As it is, the dog thinks I am the bee’s knees. To give you an idea of how beeskneesian it finds me, it is licking my feet as I write. “All right,” I feel like saying to her, “you don’t have to go that far.”

But it’s quite nice to be worshipped like this, I have decided. She has also fallen in love with the Hovel, and literally writhes with delight at the stinky cushions on the sofa. Named after Trude Fleischmann, the lesbian erotic photographer of the Twenties, Thirties and Forties, she has decided, with admirable open-mindedness, that I am the Leader of the Pack. When I take the lead, K— gets a little vexed.

“She’s walking on a loose lead, with you,” K— says. “She never does that when I’m walking her.” I don’t even know what that means, until I have a think and work it out.

“She’s also walking to heel with you,” K— adds, and once again I have to join a couple of mental dots before the mists part. It would appear that when it comes to dogs, I have a natural competence and authority, qualities I had never, not even in my most deranged flights of self-love, considered myself to possess in any measurable quantity at all.

And golly, does having a dog change the relationship the British urban flâneur has with the rest of society. The British, especially those living south of Watford, and above all those in London, do not recognise other people’s existence unless they want to buy something off them or stop them standing on the left of the sodding escalator, you idiot. This all changes when you have a dog with you. You are now fair game for any dog-fancier to come up to you and ask the most personal questions about the dog’s history and genealogy. They don’t even have to have a dog of their own; but if you do, you are obliged by law to stop and exchange dog facts.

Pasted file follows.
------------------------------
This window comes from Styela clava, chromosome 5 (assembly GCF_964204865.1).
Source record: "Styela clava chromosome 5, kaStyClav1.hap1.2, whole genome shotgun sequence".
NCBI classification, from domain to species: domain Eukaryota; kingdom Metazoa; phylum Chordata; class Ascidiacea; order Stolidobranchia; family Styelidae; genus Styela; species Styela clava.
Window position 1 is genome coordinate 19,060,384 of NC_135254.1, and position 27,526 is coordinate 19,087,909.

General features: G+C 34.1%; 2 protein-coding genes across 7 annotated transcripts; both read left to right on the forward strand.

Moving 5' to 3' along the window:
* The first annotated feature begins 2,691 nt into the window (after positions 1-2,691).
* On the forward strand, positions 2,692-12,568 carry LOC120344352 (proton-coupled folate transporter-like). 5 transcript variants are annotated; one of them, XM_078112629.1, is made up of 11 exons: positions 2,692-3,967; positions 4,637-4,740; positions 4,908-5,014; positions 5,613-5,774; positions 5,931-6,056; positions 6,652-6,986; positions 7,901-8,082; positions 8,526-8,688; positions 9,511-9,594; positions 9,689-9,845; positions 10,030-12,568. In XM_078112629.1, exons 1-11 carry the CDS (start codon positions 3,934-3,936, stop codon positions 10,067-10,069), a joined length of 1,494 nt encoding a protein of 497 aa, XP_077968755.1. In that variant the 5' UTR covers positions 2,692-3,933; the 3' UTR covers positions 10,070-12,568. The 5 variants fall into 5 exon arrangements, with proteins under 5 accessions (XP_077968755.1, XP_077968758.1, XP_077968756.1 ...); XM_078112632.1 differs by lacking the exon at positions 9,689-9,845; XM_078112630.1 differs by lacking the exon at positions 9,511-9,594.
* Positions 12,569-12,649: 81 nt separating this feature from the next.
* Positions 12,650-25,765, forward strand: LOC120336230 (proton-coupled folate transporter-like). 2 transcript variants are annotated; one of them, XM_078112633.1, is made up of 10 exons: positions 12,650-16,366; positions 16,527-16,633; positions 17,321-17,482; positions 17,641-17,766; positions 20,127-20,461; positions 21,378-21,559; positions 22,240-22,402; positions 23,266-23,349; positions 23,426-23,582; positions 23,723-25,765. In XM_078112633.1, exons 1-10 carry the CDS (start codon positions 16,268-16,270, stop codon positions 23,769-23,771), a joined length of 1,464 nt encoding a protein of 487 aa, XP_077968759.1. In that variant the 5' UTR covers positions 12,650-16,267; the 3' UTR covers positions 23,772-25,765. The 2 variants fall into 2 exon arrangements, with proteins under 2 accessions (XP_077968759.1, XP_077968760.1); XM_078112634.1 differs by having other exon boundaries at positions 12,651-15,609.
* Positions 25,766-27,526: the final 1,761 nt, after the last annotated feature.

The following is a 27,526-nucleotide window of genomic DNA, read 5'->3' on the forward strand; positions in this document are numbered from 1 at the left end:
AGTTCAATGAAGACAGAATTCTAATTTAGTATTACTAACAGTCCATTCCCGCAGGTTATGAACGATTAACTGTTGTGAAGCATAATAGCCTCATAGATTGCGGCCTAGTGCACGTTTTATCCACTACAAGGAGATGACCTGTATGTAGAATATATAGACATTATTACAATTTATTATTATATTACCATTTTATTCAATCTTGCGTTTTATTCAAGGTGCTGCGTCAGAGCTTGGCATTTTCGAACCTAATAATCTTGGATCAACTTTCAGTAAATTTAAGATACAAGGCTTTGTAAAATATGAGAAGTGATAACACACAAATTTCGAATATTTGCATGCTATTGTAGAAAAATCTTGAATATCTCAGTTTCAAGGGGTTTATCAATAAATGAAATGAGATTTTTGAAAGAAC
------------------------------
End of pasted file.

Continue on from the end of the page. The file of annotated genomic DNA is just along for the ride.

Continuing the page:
My knowledge of dog facts is scant, extending not much further beyond them having a leg at each corner and chasing squirrels, so I leave the talking to K—, who, being a friendly sort who could probably talk dog all day long if pressed, is quite happy to do that. I look meanwhile in a kind of blank wonder at whichever brand of dog we’ve just encountered, and marvel not only at the incredible diversity of dog that abounds in the world, but at a realisation that had hitherto escaped me: almost half of London seems to have one.

And here’s the really interesting thing. When I have the leash, the city looks at me another way. And, specifically, the young women of the city. Having reached the age when one ceases to be visible to any member of the opposite sex under 30, I find, all of a sudden, that I exist again. Women of improbable beauty look at Trude, who looks far more Yorkie than chihuahua, apart from when she does that thing with the ears, and then look at me, and smile unguardedly and unironically, signalling to me that they have decided I am a Good Thing and would, were their schedules not preventing them, like to chat and get to know me and the dog a bit better.

I wonder at first if I am imagining this. I mention it to K—.

“Oh yes,” she says, “it’s a thing. My friend P-J regularly borrows her when he wants to get laid. He reckons he’s had about 12 shags thanks to her in the last six months. The problems only arise when they come back again and notice the dog isn’t there.”

I do the maths. Twelve in six months! That’s one a fortnight. An idea begins to form in my mind. I suppose you don’t have to be a rocket scientist to work out what it is. But no. I couldn’t. Could I?

Nicholas Lezard is a literary critic for the Guardian and also writes for the Independent. He writes the Down and Out in London column for the New Statesman.

This article first appeared in the 28 April 2016 issue of the New Statesman, The new fascism